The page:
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Cowboys point/counterpoint: The Bills game may not matter very much

Our debaters have a difference of opinion on the Cowboys at Bills game

NFL: Buffalo Bills at Dallas Cowboys
Maybe protecting QB1 is the most important task.
Jerome Miron-USA TODAY Sports

Things feel good for the Dallas Cowboys. They easily handled what was a bit of a must-win game against the Philadelphia Eagles, and now are so close to making the playoffs they can reach out and touch it. (The New York Times playoff predictor has them with slightly better than a 99% chance of making the postseason.) With thirteen possible ways for them to make the playoffs even should they lose this Sunday, many of which could play out before they even take the field against the Buffalo Bills, this game is not really that important.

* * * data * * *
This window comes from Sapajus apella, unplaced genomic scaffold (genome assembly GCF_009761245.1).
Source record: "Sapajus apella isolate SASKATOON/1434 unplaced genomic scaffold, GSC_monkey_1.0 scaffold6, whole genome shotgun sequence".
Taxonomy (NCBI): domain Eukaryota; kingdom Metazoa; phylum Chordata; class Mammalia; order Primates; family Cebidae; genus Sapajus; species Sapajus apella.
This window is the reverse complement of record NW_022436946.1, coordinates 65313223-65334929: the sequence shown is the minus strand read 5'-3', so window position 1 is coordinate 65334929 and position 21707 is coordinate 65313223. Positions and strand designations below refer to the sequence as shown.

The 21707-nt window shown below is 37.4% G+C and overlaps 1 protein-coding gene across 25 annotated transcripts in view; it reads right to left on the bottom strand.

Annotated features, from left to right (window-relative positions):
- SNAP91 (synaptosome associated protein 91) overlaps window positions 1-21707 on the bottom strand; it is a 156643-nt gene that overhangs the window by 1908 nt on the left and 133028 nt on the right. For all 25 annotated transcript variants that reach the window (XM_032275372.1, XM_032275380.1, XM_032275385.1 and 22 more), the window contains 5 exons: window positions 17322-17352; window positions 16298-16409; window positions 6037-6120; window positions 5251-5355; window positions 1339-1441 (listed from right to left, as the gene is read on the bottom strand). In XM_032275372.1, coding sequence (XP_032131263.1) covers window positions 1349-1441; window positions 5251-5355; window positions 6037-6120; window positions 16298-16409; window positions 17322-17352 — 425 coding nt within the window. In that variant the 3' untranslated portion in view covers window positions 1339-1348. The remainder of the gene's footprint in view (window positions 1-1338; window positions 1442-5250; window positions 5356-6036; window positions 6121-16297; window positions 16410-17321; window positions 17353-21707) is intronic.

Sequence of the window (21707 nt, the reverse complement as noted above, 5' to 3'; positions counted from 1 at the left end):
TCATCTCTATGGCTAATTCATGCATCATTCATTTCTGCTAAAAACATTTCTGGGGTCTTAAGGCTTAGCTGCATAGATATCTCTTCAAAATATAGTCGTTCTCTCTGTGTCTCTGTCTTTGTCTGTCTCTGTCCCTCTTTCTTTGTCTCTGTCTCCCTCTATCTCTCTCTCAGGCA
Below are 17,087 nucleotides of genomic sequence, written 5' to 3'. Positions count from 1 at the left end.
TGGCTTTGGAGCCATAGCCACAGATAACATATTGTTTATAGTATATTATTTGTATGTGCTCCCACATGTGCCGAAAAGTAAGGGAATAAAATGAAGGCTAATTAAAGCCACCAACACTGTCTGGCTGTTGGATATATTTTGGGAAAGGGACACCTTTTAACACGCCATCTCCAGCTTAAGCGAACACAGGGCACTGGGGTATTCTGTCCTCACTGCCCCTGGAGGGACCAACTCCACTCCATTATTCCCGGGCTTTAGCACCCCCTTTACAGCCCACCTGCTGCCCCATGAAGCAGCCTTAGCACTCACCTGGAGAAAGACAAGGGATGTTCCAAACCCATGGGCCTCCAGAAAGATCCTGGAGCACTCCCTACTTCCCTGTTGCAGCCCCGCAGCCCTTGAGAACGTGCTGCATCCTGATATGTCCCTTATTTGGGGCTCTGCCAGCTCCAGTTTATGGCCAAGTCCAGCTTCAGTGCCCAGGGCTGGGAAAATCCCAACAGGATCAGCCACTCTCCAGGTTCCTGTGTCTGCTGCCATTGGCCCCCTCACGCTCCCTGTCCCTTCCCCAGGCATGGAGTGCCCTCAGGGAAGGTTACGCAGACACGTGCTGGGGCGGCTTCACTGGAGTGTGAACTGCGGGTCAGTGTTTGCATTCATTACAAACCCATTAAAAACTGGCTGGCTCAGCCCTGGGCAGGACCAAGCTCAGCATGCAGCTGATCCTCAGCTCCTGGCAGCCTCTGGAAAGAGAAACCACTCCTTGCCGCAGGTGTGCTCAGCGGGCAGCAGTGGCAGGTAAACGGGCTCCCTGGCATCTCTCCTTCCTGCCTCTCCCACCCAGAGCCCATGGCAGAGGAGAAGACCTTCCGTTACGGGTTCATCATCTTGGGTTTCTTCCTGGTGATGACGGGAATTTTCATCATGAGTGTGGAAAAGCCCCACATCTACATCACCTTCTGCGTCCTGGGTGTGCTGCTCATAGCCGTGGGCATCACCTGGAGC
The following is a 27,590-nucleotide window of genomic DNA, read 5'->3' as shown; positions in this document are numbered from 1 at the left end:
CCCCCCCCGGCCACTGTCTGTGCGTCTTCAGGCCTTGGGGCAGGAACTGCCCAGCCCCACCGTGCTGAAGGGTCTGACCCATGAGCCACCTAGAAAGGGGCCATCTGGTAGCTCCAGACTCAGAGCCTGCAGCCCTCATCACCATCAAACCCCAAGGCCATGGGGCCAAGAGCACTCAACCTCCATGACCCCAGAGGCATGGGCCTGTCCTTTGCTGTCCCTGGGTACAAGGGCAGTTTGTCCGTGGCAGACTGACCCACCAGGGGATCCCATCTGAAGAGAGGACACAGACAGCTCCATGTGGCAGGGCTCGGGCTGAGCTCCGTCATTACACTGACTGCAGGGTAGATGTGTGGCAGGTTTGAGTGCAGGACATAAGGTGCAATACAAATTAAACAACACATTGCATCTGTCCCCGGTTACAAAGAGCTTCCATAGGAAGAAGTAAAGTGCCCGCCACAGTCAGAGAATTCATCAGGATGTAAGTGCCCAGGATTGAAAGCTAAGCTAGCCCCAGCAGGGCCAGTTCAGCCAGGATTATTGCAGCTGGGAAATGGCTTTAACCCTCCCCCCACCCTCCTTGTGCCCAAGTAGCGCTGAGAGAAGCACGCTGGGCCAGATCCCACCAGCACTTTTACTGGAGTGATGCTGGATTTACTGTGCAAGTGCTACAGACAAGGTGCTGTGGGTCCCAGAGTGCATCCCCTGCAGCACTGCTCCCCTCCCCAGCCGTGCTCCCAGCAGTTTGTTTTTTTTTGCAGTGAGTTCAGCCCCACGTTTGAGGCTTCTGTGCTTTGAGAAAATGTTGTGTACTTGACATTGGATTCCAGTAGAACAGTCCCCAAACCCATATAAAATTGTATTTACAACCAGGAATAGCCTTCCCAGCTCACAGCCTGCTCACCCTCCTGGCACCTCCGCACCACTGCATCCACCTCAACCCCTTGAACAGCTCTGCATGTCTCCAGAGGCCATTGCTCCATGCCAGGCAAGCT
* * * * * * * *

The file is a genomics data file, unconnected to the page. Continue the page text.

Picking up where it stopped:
Or is it? David Howman and Tom Ryle want to examine that.

David: Of course this game is important! Aside from general coachspeak platitudes about the next game being the most important, this game is crucial for the Cowboys’ playoff hopes. I mean, we know the Cowboys are making the playoffs - the amount of catastrophic events that would have to happen for them to miss it completely are too many to list - but this isn’t about making the playoffs.

The Cowboys aspire to win the Super Bowl, and the odds of doing so are significantly better if a team wins their division. Having to play every playoff game on the road makes the journey that much more difficult. In fact, over the last 15 years there have been exactly two teams to even reach the Super Bowl after playing every playoff game on the road: the 2020 Buccaneers and the 2010 Packers.